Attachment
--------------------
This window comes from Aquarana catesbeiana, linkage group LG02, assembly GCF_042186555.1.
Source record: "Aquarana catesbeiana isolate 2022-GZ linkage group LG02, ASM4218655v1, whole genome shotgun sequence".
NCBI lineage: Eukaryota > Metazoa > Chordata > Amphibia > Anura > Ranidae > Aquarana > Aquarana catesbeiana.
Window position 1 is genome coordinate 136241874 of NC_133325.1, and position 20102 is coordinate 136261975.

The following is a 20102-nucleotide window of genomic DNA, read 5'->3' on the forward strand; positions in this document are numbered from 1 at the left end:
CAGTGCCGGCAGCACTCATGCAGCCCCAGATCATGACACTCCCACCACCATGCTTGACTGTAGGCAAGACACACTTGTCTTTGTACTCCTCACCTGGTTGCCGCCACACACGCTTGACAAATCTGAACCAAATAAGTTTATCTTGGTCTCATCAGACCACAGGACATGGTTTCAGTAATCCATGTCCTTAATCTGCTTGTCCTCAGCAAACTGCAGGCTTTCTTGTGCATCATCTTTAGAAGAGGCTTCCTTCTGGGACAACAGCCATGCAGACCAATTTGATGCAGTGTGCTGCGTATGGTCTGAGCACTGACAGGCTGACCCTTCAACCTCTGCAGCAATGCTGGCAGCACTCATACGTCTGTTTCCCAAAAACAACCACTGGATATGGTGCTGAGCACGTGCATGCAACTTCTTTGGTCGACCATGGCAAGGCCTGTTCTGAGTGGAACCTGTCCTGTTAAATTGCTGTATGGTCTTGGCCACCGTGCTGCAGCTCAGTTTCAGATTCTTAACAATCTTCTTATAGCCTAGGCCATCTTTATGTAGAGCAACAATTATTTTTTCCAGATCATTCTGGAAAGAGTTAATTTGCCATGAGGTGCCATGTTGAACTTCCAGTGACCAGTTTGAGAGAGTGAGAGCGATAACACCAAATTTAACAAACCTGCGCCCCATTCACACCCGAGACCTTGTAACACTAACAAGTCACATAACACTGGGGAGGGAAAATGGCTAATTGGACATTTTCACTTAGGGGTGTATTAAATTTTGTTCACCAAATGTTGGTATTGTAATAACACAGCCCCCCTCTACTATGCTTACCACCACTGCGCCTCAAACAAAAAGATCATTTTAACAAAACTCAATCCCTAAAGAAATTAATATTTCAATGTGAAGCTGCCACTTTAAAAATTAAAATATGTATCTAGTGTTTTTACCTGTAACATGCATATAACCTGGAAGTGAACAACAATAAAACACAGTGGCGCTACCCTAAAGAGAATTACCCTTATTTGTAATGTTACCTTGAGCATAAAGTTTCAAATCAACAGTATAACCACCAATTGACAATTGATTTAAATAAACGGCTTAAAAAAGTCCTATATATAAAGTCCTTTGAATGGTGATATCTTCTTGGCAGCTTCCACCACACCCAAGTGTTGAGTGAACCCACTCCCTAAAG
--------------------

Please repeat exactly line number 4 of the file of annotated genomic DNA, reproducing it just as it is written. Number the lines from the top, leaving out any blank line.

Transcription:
Window position 1 is genome coordinate 136241874 of NC_133325.1, and position 20102 is coordinate 136261975.